By way of introduction, the Cathedral comments: “Many of us have given up seeing loved ones during the past year, to keep them safe during the pandemic. This Lent, perhaps, is an opportunity of giving thanks, rather than ‘giving up’. The Lord is always waiting for you in his Holy House; he is always waiting for you to come back to him.”
Speaking at the cathedral Mass for Ash Wednesday, Canon David Paul said: “This year the traditional, long-standing custom of making the cross on our foreheads with the blessed ash is forbidden. Instead, the priest will just sprinkle ashes on our heads.
“But Ash Wednesday is still about preparing for a new life at Easter. It’s about a new beginning, about leaving old sins, old wrongs and old hurts behind us to look to the light which is Jesus.”
Meanwhile, Cardinal Vincent Nichols has proposed an alternative way of celebrating Ash Wednesday this year.
“My suggestion is this,” he writes. “Celebrate Ash Wednesday at home, with your family, in the household or ‘support bubble’ of which you are a part. Gather for a while. Read the prayer which I offer. Bless each other by making the sign of the cross on each other’s forehead. Spend some time praying in a way that you know.”
The Lenten prayer he proposes is:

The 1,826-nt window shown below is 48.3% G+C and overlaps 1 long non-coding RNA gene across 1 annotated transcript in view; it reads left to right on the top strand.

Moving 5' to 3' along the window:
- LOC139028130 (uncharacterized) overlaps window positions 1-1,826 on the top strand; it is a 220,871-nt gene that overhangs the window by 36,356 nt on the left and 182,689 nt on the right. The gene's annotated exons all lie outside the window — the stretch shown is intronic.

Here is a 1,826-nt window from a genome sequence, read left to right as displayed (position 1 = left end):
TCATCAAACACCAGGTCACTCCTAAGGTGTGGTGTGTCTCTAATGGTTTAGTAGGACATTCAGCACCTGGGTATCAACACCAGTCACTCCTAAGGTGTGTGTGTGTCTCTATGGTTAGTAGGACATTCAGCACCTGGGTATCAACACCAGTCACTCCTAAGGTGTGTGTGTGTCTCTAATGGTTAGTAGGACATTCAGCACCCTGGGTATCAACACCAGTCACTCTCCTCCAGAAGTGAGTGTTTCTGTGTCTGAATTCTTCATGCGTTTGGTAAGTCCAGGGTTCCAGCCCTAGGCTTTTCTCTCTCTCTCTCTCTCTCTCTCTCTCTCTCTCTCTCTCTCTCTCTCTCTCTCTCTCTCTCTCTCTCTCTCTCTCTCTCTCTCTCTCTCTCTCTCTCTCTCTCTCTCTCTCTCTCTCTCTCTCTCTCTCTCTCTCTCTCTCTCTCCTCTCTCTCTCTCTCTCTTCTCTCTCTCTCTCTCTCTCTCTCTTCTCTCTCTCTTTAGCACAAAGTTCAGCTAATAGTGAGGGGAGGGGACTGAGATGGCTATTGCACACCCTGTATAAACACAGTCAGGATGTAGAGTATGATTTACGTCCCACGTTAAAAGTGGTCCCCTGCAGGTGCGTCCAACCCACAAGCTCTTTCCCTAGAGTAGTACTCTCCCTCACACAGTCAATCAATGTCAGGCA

With all our hearts we beseech you: have mercy on your people; spare your people;
strengthen all people in the struggle against the havoc of this pandemic.
Lord our God, without you we are so weak and our courage so limited.
Give us your strength; give us your love; give us wisdom and skill to continue this fight.
Spare your people, O Lord we pray.
Comfort those who mourn and gather into your kingdom all who have died.
We make this prayer through Christ our Lord, who died and rose to life,
who lives and reigns with you, for ever and ever.
“Then,” writes the Cardinal, “bless each other, using one of the two traditional formulas:
‘Remember that you are dust, and to dust you shall return.’
‘Repent and believe in the Gospel.’
“We do well to remember together our need of the good Lord. Together, and through each other, he wants to comfort and reassure us of his loving presence. If, on this day, we set aside every pretence that we can do everything of ourselves, then we create in our hearts and lives the space for God’s grace and strength to find a home in us.”
Pictured above is Bishop Alan distributing ashes on Ash Wednesday 2020